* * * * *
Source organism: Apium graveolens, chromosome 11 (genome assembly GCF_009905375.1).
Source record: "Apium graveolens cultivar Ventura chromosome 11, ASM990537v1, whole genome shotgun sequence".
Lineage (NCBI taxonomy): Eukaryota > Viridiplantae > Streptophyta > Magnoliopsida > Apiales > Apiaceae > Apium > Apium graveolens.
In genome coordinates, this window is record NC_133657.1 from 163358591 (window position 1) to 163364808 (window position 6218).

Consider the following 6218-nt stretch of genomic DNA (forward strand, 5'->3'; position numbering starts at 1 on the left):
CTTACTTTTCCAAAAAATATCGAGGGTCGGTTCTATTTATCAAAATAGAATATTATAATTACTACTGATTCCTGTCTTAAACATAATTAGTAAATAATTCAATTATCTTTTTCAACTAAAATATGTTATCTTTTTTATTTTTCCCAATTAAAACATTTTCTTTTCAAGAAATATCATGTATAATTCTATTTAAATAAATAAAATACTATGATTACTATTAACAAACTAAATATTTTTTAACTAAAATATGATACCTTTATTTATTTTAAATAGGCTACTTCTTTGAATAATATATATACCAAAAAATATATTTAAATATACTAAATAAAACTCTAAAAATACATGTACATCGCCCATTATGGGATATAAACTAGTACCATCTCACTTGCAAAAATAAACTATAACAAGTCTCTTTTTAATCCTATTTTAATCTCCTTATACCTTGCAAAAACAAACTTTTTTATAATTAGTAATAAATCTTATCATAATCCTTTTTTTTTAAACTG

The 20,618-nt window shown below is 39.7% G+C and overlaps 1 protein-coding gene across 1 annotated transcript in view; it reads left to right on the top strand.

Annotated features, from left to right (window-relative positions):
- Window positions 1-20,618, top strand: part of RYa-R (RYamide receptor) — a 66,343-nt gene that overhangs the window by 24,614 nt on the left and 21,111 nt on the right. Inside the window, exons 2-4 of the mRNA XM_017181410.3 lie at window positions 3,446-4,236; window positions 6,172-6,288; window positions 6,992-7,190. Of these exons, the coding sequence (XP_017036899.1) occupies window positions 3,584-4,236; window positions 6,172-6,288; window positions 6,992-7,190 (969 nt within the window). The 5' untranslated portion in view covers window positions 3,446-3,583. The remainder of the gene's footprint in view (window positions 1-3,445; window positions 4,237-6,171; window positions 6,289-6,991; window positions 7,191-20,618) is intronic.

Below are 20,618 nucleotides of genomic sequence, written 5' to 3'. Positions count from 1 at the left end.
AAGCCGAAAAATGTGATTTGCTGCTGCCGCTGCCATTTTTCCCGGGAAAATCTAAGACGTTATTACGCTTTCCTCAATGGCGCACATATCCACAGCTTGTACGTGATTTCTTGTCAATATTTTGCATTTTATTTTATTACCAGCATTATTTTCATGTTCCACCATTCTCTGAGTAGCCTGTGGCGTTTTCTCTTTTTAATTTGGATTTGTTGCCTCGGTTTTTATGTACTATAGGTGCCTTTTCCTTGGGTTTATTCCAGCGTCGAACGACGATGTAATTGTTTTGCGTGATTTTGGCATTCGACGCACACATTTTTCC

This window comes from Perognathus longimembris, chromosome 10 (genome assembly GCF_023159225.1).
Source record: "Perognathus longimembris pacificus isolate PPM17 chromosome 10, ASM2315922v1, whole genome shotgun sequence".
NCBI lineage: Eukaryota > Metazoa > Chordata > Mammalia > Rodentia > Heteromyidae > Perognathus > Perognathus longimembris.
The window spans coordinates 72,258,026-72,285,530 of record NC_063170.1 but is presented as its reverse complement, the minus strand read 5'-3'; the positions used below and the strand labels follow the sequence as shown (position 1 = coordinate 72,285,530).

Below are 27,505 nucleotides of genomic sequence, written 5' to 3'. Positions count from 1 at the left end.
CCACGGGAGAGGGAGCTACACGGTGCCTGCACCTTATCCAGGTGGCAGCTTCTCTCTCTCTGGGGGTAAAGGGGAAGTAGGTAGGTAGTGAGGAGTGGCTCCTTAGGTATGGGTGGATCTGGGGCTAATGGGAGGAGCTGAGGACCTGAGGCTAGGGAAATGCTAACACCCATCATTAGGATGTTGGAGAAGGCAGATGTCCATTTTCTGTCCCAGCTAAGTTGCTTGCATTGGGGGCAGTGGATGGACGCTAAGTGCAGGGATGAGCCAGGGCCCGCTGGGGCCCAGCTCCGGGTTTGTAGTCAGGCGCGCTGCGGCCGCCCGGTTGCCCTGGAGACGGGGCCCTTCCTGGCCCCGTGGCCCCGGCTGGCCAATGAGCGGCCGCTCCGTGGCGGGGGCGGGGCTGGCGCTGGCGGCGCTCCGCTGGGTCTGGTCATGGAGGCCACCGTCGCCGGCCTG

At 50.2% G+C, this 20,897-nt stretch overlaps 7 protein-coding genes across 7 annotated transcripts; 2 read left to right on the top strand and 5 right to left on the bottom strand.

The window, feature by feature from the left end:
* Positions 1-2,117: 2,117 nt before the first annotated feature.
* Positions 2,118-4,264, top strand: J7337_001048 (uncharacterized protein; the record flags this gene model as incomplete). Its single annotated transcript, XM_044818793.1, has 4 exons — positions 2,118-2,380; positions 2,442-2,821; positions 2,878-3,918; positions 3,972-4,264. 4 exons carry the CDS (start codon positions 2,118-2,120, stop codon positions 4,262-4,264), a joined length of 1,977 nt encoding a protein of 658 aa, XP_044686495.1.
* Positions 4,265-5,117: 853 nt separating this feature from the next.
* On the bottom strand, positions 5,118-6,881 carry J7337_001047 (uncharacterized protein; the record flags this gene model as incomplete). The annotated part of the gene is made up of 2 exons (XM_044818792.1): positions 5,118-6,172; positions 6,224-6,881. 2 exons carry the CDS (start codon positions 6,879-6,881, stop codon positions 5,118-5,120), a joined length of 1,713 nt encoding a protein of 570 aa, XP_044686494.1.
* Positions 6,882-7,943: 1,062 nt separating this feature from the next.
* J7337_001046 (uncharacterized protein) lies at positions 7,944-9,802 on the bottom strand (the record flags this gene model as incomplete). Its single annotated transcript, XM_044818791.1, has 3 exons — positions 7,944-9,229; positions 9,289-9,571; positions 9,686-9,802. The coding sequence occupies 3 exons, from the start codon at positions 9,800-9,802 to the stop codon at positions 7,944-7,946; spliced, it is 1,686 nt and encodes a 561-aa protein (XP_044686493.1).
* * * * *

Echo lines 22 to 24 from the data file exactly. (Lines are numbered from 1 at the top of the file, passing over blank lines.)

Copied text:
* Positions 4,265-5,117: 853 nt separating this feature from the next.
* On the bottom strand, positions 5,118-6,881 carry J7337_001047 (uncharacterized protein; the record flags this gene model as incomplete). The annotated part of the gene is made up of 2 exons (XM_044818792.1): positions 5,118-6,172; positions 6,224-6,881. 2 exons carry the CDS (start codon positions 6,879-6,881, stop codon positions 5,118-5,120), a joined length of 1,713 nt encoding a protein of 570 aa, XP_044686494.1.
* Positions 6,882-7,943: 1,062 nt separating this feature from the next.